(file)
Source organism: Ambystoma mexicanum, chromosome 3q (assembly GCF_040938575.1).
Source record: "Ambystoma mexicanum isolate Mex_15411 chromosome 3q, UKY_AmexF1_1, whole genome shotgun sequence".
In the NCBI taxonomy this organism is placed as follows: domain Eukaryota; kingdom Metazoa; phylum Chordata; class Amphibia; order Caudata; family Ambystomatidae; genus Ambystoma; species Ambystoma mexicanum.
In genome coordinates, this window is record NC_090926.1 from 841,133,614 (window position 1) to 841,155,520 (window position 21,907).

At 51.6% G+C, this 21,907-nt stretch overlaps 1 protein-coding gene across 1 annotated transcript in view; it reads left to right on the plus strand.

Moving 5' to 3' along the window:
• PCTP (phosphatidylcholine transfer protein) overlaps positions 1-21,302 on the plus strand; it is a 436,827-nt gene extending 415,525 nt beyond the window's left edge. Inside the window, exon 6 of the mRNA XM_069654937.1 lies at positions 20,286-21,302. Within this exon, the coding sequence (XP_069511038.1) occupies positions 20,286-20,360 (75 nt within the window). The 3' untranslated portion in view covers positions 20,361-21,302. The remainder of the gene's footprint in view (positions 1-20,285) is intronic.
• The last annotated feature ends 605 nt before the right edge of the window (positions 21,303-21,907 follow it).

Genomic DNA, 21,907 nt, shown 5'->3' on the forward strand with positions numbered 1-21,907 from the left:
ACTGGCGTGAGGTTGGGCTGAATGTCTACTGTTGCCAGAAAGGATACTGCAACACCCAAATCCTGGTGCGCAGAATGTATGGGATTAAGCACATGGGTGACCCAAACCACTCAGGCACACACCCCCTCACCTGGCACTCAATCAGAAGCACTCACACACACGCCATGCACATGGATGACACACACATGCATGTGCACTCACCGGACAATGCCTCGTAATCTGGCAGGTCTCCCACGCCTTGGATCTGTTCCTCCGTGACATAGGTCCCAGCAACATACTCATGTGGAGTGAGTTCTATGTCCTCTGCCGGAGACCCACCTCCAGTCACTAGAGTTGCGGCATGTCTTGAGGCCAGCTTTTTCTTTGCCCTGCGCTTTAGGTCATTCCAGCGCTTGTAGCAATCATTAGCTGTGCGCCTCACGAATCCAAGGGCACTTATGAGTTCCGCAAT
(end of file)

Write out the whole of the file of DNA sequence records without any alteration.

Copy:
Source organism: Ambystoma mexicanum, chromosome 3q (assembly GCF_040938575.1).
Source record: "Ambystoma mexicanum isolate Mex_15411 chromosome 3q, UKY_AmexF1_1, whole genome shotgun sequence".
In the NCBI taxonomy this organism is placed as follows: domain Eukaryota; kingdom Metazoa; phylum Chordata; class Amphibia; order Caudata; family Ambystomatidae; genus Ambystoma; species Ambystoma mexicanum.
In genome coordinates, this window is record NC_090926.1 from 841,133,614 (window position 1) to 841,155,520 (window position 21,907).

At 51.6% G+C, this 21,907-nt stretch overlaps 1 protein-coding gene across 1 annotated transcript in view; it reads left to right on the plus strand.

Moving 5' to 3' along the window:
• PCTP (phosphatidylcholine transfer protein) overlaps positions 1-21,302 on the plus strand; it is a 436,827-nt gene extending 415,525 nt beyond the window's left edge. Inside the window, exon 6 of the mRNA XM_069654937.1 lies at positions 20,286-21,302. Within this exon, the coding sequence (XP_069511038.1) occupies positions 20,286-20,360 (75 nt within the window). The 3' untranslated portion in view covers positions 20,361-21,302. The remainder of the gene's footprint in view (positions 1-20,285) is intronic.
• The last annotated feature ends 605 nt before the right edge of the window (positions 21,303-21,907 follow it).

Genomic DNA, 21,907 nt, shown 5'->3' on the forward strand with positions numbered 1-21,907 from the left:
ACTGGCGTGAGGTTGGGCTGAATGTCTACTGTTGCCAGAAAGGATACTGCAACACCCAAATCCTGGTGCGCAGAATGTATGGGATTAAGCACATGGGTGACCCAAACCACTCAGGCACACACCCCCTCACCTGGCACTCAATCAGAAGCACTCACACACACGCCATGCACATGGATGACACACACATGCATGTGCACTCACCGGACAATGCCTCGTAATCTGGCAGGTCTCCCACGCCTTGGATCTGTTCCTCCGTGACATAGGTCCCAGCAACATACTCATGTGGAGTGAGTTCTATGTCCTCTGCCGGAGACCCACCTCCAGTCACTAGAGTTGCGGCATGTCTTGAGGCCAGCTTTTTCTTTGCCCTGCGCTTTAGGTCATTCCAGCGCTTGTAGCAATCATTAGCTGTGCGCCTCACGAATCCAAGGGCACTTATGAGTTCCGCAAT